The State Department is reportedly set to dole out large sums to officials and family members experiencing the mystery ailment
The US government will soon compensate those suffering from the 'Havana Syndrome' - a cluster of unexplained symptoms reported by some overseas officials and their relatives - with some slated to receive more than $100,000, several media outlets reported.
The State Department is preparing to offer payments between $100,000 and $200,000 to employees with "qualifying injuries" linked to the syndrome, according to unnamed officials cited by the Associated Press, the Washington Post, NBC and other agencies. Compensation will initially be limited to State Department staffers and their dependents, however, and the specific amounts will be determined by the severity of injuries.
Only about 20% of those reporting Havana Syndrome symptoms worked for the State Department, with most others employed by the Pentagon or the CIA, which have their own policies for such medical issues, according to the AP.
During a classified briefing on Thursday, Deputy CIA Director David Cohen and Assistant FBI Director Alan Kohler updated senators on the unexplained illness, which the Joe Biden administration collectively refers to as "anomalous health incidents." Other officials with the State Department and CIA also told lawmakers that the government would soon provide a plan to compensate Havana Syndrome victims, according to the Post, which was the first to report the six-figure payments.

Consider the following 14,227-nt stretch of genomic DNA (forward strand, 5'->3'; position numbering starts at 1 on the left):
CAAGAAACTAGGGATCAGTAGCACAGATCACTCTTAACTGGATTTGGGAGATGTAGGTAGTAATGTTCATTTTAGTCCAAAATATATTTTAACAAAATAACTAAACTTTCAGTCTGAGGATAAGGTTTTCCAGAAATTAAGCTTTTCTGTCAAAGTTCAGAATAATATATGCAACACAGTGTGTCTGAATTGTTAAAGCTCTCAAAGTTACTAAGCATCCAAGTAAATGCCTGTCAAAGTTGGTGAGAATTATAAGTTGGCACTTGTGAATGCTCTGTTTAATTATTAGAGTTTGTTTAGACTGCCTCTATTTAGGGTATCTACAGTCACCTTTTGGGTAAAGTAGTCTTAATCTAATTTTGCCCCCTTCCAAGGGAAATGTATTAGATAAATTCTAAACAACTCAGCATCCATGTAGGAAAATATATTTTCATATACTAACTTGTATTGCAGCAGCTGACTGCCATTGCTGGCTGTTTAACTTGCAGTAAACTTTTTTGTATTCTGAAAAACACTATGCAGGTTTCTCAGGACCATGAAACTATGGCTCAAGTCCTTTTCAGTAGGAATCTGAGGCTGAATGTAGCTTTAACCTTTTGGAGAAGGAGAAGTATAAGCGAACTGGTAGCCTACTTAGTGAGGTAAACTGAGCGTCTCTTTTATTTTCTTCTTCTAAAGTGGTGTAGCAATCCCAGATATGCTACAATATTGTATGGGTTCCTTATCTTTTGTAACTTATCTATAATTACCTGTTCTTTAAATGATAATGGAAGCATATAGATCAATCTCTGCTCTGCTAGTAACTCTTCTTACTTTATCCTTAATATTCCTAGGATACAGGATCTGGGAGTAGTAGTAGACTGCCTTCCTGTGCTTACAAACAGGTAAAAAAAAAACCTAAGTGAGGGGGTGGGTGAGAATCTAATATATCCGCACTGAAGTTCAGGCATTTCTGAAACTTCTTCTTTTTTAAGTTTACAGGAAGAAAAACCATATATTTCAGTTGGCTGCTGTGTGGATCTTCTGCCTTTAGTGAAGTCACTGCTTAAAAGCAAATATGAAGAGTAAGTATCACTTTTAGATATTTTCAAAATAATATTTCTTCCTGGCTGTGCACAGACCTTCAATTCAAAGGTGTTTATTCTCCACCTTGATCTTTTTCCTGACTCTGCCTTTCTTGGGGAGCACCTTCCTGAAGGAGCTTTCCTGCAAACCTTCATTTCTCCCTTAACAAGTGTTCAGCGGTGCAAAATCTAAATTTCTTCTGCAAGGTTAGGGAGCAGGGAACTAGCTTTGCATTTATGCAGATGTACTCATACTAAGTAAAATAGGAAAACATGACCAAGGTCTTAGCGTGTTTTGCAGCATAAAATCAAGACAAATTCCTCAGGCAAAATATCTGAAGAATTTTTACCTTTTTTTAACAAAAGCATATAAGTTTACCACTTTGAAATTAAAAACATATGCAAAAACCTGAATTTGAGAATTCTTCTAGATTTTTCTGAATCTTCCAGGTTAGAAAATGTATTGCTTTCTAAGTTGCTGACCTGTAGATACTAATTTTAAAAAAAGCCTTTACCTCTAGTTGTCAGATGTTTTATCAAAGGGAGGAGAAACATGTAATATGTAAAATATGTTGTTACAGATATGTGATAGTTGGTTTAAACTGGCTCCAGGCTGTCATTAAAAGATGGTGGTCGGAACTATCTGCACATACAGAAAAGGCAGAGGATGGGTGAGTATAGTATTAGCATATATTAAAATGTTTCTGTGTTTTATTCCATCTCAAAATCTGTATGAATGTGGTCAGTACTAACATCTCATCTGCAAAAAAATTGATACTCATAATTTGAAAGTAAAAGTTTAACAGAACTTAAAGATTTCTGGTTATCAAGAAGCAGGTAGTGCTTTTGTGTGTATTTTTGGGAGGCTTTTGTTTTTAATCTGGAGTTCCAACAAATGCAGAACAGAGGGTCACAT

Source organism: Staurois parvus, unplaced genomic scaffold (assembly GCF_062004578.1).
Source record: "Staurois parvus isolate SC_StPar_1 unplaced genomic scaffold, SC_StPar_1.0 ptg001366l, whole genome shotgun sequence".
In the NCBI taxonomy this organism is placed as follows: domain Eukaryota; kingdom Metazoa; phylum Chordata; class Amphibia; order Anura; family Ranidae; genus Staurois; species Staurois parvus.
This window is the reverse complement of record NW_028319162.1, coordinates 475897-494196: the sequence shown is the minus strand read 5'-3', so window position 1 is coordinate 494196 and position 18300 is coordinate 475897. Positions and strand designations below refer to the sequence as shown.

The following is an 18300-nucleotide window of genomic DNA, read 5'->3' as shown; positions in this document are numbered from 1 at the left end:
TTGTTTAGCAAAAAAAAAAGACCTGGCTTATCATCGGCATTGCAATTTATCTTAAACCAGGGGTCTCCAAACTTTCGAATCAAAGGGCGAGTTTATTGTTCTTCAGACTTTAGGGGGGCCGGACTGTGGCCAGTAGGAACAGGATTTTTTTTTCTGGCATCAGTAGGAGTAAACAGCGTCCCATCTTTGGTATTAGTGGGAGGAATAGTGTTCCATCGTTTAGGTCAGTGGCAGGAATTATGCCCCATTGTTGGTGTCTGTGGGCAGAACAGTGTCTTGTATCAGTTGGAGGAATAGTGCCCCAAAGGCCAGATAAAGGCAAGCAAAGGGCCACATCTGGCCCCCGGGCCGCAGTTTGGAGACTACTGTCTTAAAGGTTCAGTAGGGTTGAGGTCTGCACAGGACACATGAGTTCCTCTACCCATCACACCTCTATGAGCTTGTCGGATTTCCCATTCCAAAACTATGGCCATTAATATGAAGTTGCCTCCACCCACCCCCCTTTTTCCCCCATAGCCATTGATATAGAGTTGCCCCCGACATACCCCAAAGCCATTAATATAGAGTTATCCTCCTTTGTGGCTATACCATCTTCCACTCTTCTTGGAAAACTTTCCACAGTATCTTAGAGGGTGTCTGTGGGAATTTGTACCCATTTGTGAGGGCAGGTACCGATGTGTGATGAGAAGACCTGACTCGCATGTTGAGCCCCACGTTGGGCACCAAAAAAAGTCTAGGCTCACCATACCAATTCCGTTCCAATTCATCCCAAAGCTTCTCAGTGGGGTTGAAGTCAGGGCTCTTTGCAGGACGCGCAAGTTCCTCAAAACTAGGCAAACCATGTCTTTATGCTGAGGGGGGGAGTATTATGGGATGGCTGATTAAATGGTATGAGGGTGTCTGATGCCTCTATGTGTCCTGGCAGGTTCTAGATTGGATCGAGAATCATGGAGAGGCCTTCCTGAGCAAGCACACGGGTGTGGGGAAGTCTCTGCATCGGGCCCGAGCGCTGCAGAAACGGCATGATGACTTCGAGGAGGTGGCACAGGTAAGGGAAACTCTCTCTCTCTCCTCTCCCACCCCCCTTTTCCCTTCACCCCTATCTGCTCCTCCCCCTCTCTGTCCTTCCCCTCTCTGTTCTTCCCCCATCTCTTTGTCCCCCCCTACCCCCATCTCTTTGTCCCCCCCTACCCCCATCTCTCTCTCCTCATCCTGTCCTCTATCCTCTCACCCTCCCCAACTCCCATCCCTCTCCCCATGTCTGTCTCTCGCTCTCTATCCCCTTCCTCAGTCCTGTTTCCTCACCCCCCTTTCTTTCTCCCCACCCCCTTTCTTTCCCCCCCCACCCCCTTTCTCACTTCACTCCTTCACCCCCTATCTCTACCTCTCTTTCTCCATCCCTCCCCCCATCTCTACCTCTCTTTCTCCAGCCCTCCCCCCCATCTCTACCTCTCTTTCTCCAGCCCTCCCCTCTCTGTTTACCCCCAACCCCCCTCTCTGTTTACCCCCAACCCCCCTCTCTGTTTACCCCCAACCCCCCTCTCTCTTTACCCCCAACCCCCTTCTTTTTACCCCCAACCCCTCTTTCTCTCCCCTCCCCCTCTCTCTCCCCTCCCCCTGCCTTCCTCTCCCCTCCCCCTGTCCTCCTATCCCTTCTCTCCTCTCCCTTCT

That plan will be based on the HAVANA Act, legislation signed by President Biden last year which authorized the heads of the State Department and CIA to decide who is eligible for compensation. Though the bill set an April deadline for officials to propose a system for payments, they have yet to finalize a plan.
Havana Syndrome was first reported by diplomats serving at the US Embassy in Havana, Cuba, in 2016, with symptoms including headaches, dizziness, tinnitus, and vertigo, as well as trouble with vision, hearing and balance. Some have allegedly suffered long-term brain damage.
In late 2020, a panel at the National Academies of Sciences, Engineering and Medicine concluded that a "directed, pulsed radio frequency (RF) energy" device was the likely culprit behind the illness, prompting media outlets to speculate that Russia or China had unleashed a new, top-secret weapon on American targets. However, other experts have voiced doubt about the 'directed energy' hypothesis.
Other theories have also been floated. While the Associated Press released audio in 2017 of a cricket-like sound purported to be a "sonic attack" on US diplomats in Cuba, a pair of experts reviewed the recording and determined the noise didn't merely sound like insects, but actually was the mating call of the male Indies short-tailed cricket.
Cuban scientists have dismissed claims that secret sonic weapons may be behind the syndrome, stating there was "no scientific evidence of attacks" and that the symptoms were related to mass psychosis among US officials and their relatives.